Women aren't waiting for politicians to make changes: they are using financial power to create and run women-owned enterprises.
There’s an increasing focus on opening opportunities for women as entrepreneurs and investors in them. It fits also with the wealth management sector’s need to grapple with how to better serve women, particularly as a larger number of HNW individuals are female.
To give an example of how the culture is shifting, in the UK parliament a few days ago, the Women and Enterprise All-Party Parliamentary Group issued a report, “The Future of Female Entrepreneurship”. And every year, events such as International Women’s Day are seized upon by business groups, along with many others, to draw attention to female entrepreneurs, women’s attitudes about money, and so on.
Some ideas on how to make it easier for women to build businesses and invest in them might involve politics, such as helping with child-care and “work-life balance” issues that have been a challenge (of course, keeping taxes low and regulations straightforward is positive for business owners of any gender). But women aren’t waiting for legislators to act – that’s a long wait. Women want to use their increasing wealth firepower to back women in business, and there are examples in the US and the UK, for example.
In the US there are organizations such as Plum Alley Investments, founded in late 2015 by Deborah Jackson and Andrea Turner Moffitt as a platform for investing in female entrepreneurs while engaging a broader base of investors in the asset class of venture capital. In the UK there’s the Angel Academe, created by Jodie O’Keefe and Simon Hopkins. These organizations are already substantial, and gain hard-fought experience in managing women-run businesses.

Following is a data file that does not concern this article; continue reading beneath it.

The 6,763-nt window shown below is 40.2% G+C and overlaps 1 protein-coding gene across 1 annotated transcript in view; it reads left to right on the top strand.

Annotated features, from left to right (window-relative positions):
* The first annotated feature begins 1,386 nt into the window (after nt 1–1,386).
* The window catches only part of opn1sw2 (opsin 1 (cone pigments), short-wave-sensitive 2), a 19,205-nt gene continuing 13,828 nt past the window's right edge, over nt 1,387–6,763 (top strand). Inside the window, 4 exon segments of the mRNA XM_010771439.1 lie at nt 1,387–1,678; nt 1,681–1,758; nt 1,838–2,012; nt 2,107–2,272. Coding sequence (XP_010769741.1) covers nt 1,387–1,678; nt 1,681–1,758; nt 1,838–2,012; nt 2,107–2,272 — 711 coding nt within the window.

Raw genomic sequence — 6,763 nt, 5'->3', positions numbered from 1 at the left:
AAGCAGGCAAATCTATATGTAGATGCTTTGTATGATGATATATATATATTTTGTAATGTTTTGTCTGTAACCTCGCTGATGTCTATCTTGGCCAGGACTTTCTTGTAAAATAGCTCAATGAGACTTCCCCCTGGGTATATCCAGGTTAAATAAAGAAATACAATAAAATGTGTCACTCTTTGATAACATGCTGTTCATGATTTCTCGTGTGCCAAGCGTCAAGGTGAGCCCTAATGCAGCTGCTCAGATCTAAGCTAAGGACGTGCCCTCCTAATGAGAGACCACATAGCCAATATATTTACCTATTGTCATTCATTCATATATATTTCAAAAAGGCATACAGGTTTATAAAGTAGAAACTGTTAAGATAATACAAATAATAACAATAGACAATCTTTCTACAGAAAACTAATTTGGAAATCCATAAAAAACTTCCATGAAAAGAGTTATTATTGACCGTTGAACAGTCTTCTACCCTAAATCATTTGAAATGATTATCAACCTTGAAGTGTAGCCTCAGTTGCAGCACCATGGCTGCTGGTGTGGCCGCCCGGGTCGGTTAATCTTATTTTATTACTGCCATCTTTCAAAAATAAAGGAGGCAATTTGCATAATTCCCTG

These organizations are tapping into big potential. For example, for all the noise around the attractions (despite the illiquidity) of venture capital and other private market investing, Plum Alley points out that only 2 per cent of decision-makers in VC firms are women. Some figures are higher: fewer than 10 per cent of decision-makers at VC firms are women and 74 per cent of VC firms have zero female investors, according to publication Techcrunch last year. That article, by the way, went on to note that women raised a record amount of VC money in 2018.
Other figures suggest that there’s work to do. For example, the British Business Bank Equity Tracker report for 2018 showed that female-founded firms are disproportionately represented in access to growth stage capital. The amount of equity invested in smaller UK businesses rose by 5 per cent to £6.7 billion ($8.38 billion) in 2018, the highest amount recorded. However, concerns have been raised regarding the levels of equity deals that have seen female involvement, the report showed.
The proportion of equity in the UK going to companies with at least one female founder has actually fallen to 18 per cent from 20 per cent in 2017. Companies with female founders were only 5 per cent of total deals and only 2 per cent of total investment value.
“But female founders are more likely to get funded at seed stage with 24 per cent of all seed stage deals being in companies with at least one female founder. This reveals the challenge that women founders have in accessing growth stage capital. The magnitude of the task to get women their fair proportion of equity is vast,” Jenny Tooth, CEO of the UK Business Angels Association, said.
Plum Alley is focused on the STEM (science, technology, engineering and mathematics). Most money raised so far targets consumer or consumer tech-oriented firms. Plum Alley has a portfolio of 16 companies. At the same time, the founders tell this publication that Plum Alley wants to engage more women investors. Since it was set up, more than 350 people have joined its network
“We form and manage syndicate investments where Plum Alley members can opt in (or out) of deals. This allows high net worth individuals or families to build a customized portfolio of investments that aligns with their goals and priorities. Plum Alley is unique in providing a larger base of investors access to make direct investments they would not otherwise see and a way to build a discretionary portfolio of intentional investments. Our model creates a huge multiplier effect and brings more value to founders, investors and to the venture ecosystem,” Plum Alley’s founders told this news service recently.